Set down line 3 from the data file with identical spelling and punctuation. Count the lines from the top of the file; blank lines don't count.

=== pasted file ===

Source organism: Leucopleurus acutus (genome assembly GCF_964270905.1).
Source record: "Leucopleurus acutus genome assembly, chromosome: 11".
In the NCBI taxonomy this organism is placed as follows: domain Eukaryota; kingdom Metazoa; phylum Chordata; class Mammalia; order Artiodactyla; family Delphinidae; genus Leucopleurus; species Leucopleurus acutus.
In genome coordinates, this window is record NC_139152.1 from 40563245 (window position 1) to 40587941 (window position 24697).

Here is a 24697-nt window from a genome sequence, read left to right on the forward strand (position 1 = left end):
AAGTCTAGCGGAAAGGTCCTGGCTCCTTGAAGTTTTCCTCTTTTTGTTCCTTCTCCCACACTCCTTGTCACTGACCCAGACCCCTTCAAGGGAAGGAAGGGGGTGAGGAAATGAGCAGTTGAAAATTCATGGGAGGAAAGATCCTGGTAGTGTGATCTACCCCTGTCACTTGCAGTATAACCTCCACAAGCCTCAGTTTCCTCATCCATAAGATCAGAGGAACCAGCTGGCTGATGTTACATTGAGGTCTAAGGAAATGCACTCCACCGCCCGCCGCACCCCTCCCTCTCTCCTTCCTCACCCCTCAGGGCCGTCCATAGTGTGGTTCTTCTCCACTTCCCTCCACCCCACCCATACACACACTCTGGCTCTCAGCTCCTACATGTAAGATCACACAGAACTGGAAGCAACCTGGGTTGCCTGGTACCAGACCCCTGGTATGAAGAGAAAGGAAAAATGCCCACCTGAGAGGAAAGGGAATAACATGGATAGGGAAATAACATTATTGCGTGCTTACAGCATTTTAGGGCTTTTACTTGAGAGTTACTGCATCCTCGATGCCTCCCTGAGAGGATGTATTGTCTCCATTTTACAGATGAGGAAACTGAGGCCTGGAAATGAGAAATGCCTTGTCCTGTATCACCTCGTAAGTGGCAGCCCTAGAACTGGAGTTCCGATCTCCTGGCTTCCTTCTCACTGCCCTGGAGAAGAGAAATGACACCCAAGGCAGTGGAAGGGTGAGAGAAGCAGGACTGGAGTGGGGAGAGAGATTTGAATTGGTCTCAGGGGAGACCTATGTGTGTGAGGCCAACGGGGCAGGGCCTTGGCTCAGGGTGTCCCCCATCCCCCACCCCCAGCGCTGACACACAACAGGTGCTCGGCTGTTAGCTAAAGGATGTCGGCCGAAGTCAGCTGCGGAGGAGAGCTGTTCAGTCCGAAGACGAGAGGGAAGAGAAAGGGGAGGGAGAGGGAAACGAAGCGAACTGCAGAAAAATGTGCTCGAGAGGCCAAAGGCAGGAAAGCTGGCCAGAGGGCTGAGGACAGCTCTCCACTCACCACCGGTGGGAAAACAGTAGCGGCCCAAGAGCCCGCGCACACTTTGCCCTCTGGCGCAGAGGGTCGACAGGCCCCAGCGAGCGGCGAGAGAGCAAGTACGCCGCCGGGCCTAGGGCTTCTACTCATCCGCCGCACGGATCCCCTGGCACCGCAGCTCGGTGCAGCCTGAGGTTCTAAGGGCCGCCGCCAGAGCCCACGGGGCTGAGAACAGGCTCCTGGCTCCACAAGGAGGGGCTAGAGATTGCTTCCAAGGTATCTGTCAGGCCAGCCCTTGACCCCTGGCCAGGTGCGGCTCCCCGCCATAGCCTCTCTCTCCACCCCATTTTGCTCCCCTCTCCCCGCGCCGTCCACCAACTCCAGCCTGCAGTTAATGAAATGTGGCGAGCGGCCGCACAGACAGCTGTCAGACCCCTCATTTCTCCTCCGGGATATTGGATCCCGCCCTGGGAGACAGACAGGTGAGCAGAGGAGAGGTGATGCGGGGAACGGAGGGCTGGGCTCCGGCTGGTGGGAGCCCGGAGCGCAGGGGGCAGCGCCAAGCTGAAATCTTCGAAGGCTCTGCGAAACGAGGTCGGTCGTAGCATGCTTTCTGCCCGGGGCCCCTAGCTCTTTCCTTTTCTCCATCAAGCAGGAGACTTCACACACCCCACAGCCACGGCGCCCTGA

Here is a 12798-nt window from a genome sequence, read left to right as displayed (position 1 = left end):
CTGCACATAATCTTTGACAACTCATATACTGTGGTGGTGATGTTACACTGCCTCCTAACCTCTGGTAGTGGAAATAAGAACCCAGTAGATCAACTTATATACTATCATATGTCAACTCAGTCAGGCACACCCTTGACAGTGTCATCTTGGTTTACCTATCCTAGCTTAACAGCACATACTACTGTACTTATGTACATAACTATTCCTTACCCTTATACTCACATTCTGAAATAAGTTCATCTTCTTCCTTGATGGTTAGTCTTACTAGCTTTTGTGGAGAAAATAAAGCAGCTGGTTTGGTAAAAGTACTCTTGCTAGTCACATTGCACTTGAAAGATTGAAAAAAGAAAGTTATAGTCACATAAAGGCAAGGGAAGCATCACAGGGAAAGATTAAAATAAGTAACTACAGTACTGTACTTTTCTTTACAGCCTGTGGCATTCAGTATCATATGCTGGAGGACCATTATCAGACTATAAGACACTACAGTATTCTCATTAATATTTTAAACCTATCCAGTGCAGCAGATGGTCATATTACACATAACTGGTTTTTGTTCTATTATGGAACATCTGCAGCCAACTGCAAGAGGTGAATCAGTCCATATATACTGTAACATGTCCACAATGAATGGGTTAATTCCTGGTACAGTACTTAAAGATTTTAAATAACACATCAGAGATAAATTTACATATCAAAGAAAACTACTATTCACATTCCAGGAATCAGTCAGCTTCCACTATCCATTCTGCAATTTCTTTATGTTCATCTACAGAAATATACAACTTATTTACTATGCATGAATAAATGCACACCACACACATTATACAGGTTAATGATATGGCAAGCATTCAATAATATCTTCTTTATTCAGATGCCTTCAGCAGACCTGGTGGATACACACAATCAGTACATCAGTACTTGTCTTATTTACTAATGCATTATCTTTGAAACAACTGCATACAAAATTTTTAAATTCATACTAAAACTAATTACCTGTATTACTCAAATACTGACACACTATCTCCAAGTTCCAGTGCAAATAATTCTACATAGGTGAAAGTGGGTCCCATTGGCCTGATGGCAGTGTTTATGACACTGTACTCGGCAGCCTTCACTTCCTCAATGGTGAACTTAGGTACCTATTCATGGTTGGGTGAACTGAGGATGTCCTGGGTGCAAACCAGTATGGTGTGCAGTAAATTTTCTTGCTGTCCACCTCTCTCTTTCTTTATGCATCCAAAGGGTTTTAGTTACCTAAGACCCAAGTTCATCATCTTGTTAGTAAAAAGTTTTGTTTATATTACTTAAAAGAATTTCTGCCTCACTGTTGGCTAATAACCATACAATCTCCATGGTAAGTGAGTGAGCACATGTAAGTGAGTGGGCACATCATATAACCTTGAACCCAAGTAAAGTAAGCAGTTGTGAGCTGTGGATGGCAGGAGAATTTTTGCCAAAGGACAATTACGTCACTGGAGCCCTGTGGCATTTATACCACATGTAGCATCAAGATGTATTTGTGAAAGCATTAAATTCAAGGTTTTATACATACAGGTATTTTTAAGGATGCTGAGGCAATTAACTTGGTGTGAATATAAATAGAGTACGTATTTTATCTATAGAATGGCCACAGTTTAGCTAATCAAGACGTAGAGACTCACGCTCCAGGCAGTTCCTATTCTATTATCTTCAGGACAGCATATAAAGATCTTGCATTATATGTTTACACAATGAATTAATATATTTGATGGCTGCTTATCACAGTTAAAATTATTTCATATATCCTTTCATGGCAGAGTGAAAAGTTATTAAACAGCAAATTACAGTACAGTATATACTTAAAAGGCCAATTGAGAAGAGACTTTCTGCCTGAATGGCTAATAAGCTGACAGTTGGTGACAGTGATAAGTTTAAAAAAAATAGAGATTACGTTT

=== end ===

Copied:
In the NCBI taxonomy this organism is placed as follows: domain Eukaryota; kingdom Metazoa; phylum Chordata; class Mammalia; order Artiodactyla; family Delphinidae; genus Leucopleurus; species Leucopleurus acutus.